In order to make significant changes within the fashion industry, the goal must be to challenge these big companies and manufactures to produce higher quality/more durable garments, assess their current business models, improve their technical systems, and innovate new solutions aiming to eliminate their carbon footprint. Achieving this with the innate power we have as consumers.. Purchasing. The right way.
Going forward, we must also collectively begin to think beyond the outdated and wasteful standards that these big companies have set for us in the past. It is a format that hasn't been changed in decades, extracting non-renewable resources to make cheap clothing, most likely headed into a landfill shortly after. Over the last 15 years, the life cycle of clothing has accelerated, only implementing cradle to grave solutions.
Cradle: Fiber > Textile production > Garment design process > Manufacture > Distribution > Retail store > Use phase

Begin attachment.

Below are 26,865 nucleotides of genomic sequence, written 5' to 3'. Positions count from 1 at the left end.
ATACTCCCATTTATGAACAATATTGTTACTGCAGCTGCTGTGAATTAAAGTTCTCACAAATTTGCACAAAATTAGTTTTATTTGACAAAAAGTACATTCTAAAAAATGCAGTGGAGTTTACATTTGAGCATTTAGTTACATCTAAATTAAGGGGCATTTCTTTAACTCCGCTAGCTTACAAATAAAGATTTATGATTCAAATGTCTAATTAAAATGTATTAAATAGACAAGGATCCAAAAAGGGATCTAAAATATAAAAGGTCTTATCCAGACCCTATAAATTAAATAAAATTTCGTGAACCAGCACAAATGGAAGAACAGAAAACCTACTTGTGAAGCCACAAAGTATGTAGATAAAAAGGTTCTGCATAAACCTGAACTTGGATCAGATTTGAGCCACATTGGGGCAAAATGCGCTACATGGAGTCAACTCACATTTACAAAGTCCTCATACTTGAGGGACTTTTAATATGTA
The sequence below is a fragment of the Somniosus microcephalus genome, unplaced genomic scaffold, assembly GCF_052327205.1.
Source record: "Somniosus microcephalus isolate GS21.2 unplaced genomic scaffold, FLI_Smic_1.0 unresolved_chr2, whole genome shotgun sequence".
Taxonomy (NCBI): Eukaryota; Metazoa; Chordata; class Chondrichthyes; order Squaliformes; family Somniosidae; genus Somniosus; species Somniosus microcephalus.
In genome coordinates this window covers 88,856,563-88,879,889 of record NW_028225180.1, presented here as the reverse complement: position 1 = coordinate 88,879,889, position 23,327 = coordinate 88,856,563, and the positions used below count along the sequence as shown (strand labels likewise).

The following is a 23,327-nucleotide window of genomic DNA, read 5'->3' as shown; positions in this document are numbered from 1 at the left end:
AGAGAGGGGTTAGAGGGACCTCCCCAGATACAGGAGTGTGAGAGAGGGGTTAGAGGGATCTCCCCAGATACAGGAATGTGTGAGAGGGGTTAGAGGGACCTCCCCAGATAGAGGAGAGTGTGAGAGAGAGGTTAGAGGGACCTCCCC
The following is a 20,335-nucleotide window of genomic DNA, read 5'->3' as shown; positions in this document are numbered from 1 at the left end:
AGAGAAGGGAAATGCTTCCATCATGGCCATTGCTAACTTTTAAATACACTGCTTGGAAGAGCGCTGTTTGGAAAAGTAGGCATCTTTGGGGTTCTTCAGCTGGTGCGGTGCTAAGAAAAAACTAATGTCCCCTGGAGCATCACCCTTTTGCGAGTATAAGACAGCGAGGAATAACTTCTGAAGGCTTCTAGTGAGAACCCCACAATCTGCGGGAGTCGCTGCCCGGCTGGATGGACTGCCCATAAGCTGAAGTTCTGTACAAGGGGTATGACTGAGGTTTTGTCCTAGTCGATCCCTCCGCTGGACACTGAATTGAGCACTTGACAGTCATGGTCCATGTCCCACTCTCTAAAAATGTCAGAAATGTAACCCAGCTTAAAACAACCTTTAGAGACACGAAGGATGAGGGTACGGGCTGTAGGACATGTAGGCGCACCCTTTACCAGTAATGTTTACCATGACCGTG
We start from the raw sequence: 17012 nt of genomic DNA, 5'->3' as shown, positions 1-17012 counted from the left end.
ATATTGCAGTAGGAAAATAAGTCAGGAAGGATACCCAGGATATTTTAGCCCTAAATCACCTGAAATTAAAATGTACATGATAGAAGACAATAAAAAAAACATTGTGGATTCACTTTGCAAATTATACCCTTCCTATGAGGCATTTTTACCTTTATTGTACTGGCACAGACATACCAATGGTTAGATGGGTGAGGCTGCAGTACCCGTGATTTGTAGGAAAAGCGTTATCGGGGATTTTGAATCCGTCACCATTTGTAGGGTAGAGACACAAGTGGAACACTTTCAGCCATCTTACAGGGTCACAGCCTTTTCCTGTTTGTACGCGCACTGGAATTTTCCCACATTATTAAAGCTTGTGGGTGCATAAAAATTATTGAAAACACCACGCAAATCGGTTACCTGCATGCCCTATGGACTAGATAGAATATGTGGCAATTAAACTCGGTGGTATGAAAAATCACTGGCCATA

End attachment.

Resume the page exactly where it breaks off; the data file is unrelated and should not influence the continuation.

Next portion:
But the time has come where Cradle to Cradle solutions and resources are now available, enabling us to begin designing and purchasing with the intention of bypassing the grave phase. Cradle to Cradle solutions allow us to reuse, recycle,or upcycle valuable materials, creating closed loop manufacturing business models. Finding new uses for recycled textiles by recirculating the raw materials from each garment is the future of fashion if we wish to see any significant changes towards eliminating waste and reducing the misuse of valuable resources. A product design cycle intentionally re-directed towards sustainability expands the the life cycle of each garment, adding more dimensions, phases, and potential uses to the life of it. One of the main factors that go into this process is the materials being recycled. Blended fabric materials like conventional cotton, polyester, or other synthetic materials like viscose and rayon make it much harder for closed loop companies to reuse the textiles without significant loss in quality; Compared to using natural fibers like organic cotton and Hemp, that even with extreme wear and tear can still be reused for other purposes and if that isn't possible the fabric will decompose naturally into the earth, because it is from the earth. Cradle to Cradle solutions challenge the life cycle mindsets of consumers, expose the existing gaps of current practices, expand barriers of opportunities, and ultimately illuminate the vast possibilities that can manifest from sustainable fashion.